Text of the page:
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PRECIOUS-Gold edges higher as political, economic concerns lend support

* Spot gold may retest resistance at $1,238/oz -technicals

* Palladium little changed after marking all-time high on Tuesday

* Markets eye British PM Theresa May’s address to lawmakers (Updates prices, adds UBS quote)

BENGALURU, Oct 24 (Reuters) - Gold prices inched up on Wednesday after hitting their highest in over three months in the previous session, as global political and economic uncertainties underpinned safe-haven support for the metal.

Spot gold was up 0.1 percent at $1,230.96 an ounce at 0751 GMT. On Tuesday, it touched its highest since July 17 at $1,239.68.

U.S. gold futures were down 0.2 percent at $1,233.90 an ounce.

“Gold has benefited from general equity weakness, short covering, and rising risk aversion ... There is potential for further upside amid rising risk aversion and geopolitical risk,” said John Sharma, an economist with National Australia Bank (NAB).

Global stocks have suffered this week on worries about U.S. earnings, Italian government finances, trade tensions and mounting pressure on Saudi Arabia over the death of dissident journalist Jamal Khashoggi.

Meanwhile, markets awaited British Prime Minister Theresa May’s key address to Conservative Party lawmakers in parliament due later on Wednesday, as she seeks to calm growing tensions over her Brexit strategy.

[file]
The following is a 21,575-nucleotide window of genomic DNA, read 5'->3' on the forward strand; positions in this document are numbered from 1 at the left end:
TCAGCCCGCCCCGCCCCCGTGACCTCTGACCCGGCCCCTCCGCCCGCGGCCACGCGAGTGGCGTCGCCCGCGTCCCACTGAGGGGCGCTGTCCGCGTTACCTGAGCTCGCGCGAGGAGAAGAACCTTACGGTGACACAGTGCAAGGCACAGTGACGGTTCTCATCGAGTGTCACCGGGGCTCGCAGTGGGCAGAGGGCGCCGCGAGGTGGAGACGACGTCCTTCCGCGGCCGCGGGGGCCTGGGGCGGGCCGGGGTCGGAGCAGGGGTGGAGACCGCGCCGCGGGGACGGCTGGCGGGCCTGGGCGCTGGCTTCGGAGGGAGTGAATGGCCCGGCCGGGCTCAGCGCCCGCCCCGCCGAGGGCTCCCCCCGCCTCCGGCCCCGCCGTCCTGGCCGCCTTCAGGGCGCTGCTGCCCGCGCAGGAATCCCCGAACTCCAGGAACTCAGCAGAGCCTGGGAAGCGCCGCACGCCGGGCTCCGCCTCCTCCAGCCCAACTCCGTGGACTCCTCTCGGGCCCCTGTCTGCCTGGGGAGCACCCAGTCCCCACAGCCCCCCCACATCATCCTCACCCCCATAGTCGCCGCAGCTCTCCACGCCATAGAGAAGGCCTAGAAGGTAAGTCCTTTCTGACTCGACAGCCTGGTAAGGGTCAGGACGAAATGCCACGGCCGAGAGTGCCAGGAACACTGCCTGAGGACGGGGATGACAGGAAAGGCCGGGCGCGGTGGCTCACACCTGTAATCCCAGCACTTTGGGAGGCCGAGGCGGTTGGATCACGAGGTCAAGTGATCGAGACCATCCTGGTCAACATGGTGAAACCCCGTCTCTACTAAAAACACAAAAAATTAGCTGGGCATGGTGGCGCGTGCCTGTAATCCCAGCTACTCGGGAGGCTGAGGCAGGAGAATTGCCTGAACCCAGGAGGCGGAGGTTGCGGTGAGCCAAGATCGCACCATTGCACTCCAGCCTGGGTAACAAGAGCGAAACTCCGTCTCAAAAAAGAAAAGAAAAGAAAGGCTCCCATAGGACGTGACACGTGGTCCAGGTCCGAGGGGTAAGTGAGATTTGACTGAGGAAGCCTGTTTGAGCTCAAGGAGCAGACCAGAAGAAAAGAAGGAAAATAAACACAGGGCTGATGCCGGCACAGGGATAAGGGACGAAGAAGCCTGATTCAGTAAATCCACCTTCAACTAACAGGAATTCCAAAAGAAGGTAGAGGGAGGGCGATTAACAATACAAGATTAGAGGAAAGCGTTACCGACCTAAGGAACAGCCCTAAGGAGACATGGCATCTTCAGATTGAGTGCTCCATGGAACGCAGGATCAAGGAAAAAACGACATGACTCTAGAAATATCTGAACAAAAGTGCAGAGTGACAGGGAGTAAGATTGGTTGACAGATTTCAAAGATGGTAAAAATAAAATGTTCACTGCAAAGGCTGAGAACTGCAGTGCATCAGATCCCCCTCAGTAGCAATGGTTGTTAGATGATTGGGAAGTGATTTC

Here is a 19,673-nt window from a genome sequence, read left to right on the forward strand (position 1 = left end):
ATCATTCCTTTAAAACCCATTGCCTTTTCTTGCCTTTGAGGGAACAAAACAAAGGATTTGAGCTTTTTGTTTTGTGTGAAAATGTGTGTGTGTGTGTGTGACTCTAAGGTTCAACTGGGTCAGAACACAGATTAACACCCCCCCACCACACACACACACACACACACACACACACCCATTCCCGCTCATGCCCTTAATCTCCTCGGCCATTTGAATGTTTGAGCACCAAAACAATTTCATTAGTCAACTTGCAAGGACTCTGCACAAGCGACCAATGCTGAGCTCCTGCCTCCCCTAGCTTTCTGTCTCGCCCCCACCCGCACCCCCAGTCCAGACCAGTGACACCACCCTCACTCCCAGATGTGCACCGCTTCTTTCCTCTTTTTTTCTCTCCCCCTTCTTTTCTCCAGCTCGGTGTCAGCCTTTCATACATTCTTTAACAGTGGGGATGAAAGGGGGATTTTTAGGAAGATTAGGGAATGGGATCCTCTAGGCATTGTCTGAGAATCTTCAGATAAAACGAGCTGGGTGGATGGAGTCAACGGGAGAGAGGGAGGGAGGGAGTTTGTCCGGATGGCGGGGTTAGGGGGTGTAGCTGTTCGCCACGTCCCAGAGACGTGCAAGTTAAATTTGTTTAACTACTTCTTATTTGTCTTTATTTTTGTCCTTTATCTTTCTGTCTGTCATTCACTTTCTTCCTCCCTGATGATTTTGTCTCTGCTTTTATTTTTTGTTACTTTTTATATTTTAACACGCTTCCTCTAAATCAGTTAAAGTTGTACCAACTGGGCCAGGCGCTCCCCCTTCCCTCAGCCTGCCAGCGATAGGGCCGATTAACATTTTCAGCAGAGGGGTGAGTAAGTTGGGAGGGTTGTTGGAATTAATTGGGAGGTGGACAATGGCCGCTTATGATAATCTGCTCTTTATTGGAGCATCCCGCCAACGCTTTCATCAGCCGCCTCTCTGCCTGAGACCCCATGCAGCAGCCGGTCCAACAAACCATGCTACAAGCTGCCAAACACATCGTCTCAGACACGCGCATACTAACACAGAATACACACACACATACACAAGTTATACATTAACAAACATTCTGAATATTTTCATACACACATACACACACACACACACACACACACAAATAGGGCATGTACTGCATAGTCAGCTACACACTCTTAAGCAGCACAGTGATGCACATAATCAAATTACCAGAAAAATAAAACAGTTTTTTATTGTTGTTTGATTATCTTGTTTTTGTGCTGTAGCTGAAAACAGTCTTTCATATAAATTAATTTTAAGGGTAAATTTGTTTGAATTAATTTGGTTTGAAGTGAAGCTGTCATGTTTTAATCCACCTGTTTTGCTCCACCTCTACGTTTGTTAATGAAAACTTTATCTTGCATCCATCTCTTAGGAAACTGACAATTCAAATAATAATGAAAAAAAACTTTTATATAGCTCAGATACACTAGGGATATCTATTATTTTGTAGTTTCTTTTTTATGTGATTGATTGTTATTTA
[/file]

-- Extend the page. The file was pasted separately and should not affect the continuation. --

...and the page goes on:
Dollar denominated gold is used as an alternative investment during times of political and financial uncertainty.

“Weakness in U.S. equities will neutralize the (safe) haven appeal for U.S. dollar, playing into gold’s hands,” said Stephen Innes, APAC trading head at OANDA in Singapore.

“Risk aversion is in play. The difference this time around is the U.S. dollar does not have a go-to haven appeal it had from escalating trade war tension.”

While the dollar is also considered a safe haven currency, weakness in U.S. equities has tended to undercut its appeal especially as talk of a peak in U.S. corporate earnings has raised concerns about the outlook for economic growth.

The bullion has slipped nearly 10 percent from its April peak after investors preferred the dollar as the U.S.-China trade war unfolded against a background of higher U.S. interest rates.

“At this stage, the Fed will be monitoring factors such as the U.S. labour market and inflationary pressures. However, stock market weakness and possible yield curve inversion might induce some caution,” NAB’s Sharma said.

Spot gold may retest a resistance at $1,238 per ounce, a break above which could lead to a gain into the range of $1,252-$1,263, according to Reuters technical analyst Wang Tao.

Meanwhile, palladium was up 0.1 percent at $1,141.10 per ounce after hitting an all-time high of $1,150.50 in the previous session.

UBS raised its price forecasts for palladium and said “unabated ETF outflows suggest a wider market deficit than we expected.”

“Still, with car sales shrinking in major markets, we wouldn’t chase the price rally, but would look to add exposure in any price pullbacks,” the bank said in a note.

Silver was up 0.2 percent at $14.75 per ounce, while platinum was flat at $830.50. (Reporting by Eileen Soreng and Vijaykumar Vedala in Bengaluru; Editing by Joseph Radford)